What would you do if you found out the world would be ending in three weeks, after the last ditch effort by mankind to stop a 70-mile-wide asteroid from coming crashing down to Earth had failed? Everyone copes with disaster in their own way, and, if you’re Dodge Peterson (Steve Carrell) in SEEKING A FRIEND FOR THE END OF THE WORLD, you deal with the pending apocalypse by continuing on with the same boring mundane existence you’ve been living since birth. You keep going into the office to sell insurance. You keep checking your mail. You ponder why your wife waited until now to finally leave you, and you reflect on your entire life being made up of regrets of things you didn’t do, because you never bothered to stray from the norm. Dodge marks another one of those pathetic, loser-ish characters that Carrell has made his bread and butter, but what makes this one click particularly well is the cluelessness in which he operates. There is plenty of funny stuff in SEEKING A FRIEND that takes place around Dodge, but he seems almost oblivious to it happening, deadpanning his way as the straight man caught in the middle of the ridiculous. Whether it’s a classic rock radio station counting down to the end of the world with all your favorite hits, the end of the world awareness concert or traffic still being reported simply as “We’re fucked,” it’s the details of SEEKING A FRIEND that make for its best moments, all while Dodge attempts to figure out what he wants from the final 21 days of his life. He can’t even bother to get rid of his cleaning lady, because he’s too good a guy to hurt her feelings, as she doesn’t get why she wouldn’t come back next week either.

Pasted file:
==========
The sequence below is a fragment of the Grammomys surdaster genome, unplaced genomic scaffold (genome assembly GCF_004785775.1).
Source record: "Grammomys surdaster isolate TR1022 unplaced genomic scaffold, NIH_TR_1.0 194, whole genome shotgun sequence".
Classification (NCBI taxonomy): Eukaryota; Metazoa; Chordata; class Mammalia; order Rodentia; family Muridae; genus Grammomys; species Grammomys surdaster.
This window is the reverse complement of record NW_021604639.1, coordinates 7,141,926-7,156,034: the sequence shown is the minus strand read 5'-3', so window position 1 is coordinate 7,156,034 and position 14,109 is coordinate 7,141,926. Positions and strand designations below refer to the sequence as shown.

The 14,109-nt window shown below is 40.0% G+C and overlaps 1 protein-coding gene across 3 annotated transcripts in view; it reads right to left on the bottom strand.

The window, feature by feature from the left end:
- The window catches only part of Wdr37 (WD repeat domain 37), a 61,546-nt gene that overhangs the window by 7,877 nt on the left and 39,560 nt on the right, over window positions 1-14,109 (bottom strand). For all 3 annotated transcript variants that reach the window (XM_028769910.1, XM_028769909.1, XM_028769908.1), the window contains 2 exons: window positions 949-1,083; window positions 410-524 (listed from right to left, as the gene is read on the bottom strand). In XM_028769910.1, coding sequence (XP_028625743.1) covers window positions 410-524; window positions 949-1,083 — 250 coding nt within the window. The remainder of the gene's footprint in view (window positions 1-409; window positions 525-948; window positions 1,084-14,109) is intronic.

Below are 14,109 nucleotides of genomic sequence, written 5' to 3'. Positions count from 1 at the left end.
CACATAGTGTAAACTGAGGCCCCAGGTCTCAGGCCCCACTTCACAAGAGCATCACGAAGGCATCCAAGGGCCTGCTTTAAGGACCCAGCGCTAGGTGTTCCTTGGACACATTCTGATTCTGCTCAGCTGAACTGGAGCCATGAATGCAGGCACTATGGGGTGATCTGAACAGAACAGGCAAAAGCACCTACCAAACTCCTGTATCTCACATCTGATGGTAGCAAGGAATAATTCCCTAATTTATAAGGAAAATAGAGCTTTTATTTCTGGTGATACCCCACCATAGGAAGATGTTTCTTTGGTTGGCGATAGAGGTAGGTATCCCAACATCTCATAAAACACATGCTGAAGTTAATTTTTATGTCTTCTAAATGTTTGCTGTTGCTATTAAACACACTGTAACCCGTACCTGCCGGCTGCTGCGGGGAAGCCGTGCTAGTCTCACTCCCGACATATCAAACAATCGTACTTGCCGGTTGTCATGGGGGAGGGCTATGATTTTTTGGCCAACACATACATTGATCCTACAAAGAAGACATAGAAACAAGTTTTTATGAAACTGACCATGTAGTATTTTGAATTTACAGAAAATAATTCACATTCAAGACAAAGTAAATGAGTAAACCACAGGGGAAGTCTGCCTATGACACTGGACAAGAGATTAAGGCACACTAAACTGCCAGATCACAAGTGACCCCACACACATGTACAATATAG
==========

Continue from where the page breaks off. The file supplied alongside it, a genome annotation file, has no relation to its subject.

Dodge’s days are given a bit of purpose when he crosses paths with his neighbor Penny (Keira Knightley), who is also quite lost in who she is and what she’s been doing with herself this whole time. She’s stuck with a dead-end boyfriend. Her family all lives overseas. She’s got nothing but her record collection… so what better time to try to figure it all out and put some of it together than right at the end. Dodge and Penny make a pact after she agrees not to steal anything in his apartment if he won’t rape her to help each other get somewhere before times runs out – he to meet the first girl to have gotten away and her to see her family once more. And from there, their adventure together “on the scenic route to the guillotine” begins.
It’s too bad that Knightley really brings the film down though, as, upon her first appearance, the movie starts trending in this meandering, overly sentimental direction. It loses all of its quirks and cleverness that kept you interested in favor of a pairing of Carrell and Knightley that sounds so mismatched as… well, a pairing of Carrell and Knightley. They just never click together, and their chemistry is all off as it becomes increasingly clear that there’s a certain level of understanding and care developing between them. However, it’s not because they gel so well together, as the approaching asteroid feels like it has a lot more to do with it than natural attraction. I mean, if there was no one else in the picture, I could totally buy Carrell and Knightley having end of the world sex, but slowly falling in love in order to fill each others’ voids…? It doesn’t come together as the movie hopes it will.
Lorene Scafaria really does have aspects of a smart script and story trapped somewhere beneath the sappiness, and, quite often you get to see it. There are very funny appearances by Rob Corddry, T.J. Miller and Patton Oswalt along the way that make you wish the path our doom is paved with laughter, but, when Knightley helps steer it into a different direction, you can’t help but desire another movie for the end of the world.
"The Infamous Billy The Kidd"
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